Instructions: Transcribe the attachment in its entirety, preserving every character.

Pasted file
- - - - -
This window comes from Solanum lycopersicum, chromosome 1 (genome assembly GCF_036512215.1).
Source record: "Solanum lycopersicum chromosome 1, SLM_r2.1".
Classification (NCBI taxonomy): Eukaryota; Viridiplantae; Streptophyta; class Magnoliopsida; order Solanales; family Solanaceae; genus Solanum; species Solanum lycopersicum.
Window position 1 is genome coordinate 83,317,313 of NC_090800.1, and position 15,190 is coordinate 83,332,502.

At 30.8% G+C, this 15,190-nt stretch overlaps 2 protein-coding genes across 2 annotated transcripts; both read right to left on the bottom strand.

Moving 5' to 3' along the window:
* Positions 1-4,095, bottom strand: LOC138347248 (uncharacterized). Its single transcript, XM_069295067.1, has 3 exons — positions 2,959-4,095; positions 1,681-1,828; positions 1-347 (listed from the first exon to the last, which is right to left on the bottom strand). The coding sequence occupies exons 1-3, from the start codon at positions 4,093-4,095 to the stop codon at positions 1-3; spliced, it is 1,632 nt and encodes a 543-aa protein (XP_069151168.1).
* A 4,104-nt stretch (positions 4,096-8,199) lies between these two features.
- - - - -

This window comes from Solanum lycopersicum, chromosome 1 (genome assembly GCF_036512215.1).
Source record: "Solanum lycopersicum chromosome 1, SLM_r2.1".
Classification (NCBI taxonomy): Eukaryota; Viridiplantae; Streptophyta; class Magnoliopsida; order Solanales; family Solanaceae; genus Solanum; species Solanum lycopersicum.
Window position 1 is genome coordinate 83,317,313 of NC_090800.1, and position 15,190 is coordinate 83,332,502.

At 30.8% G+C, this 15,190-nt stretch overlaps 2 protein-coding genes across 2 annotated transcripts; both read right to left on the bottom strand.

Moving 5' to 3' along the window:
* Positions 1-4,095, bottom strand: LOC138347248 (uncharacterized). Its single transcript, XM_069295067.1, has 3 exons — positions 2,959-4,095; positions 1,681-1,828; positions 1-347 (listed from the first exon to the last, which is right to left on the bottom strand). The coding sequence occupies exons 1-3, from the start codon at positions 4,093-4,095 to the stop codon at positions 1-3; spliced, it is 1,632 nt and encodes a 543-aa protein (XP_069151168.1).
* A 4,104-nt stretch (positions 4,096-8,199) lies between these two features.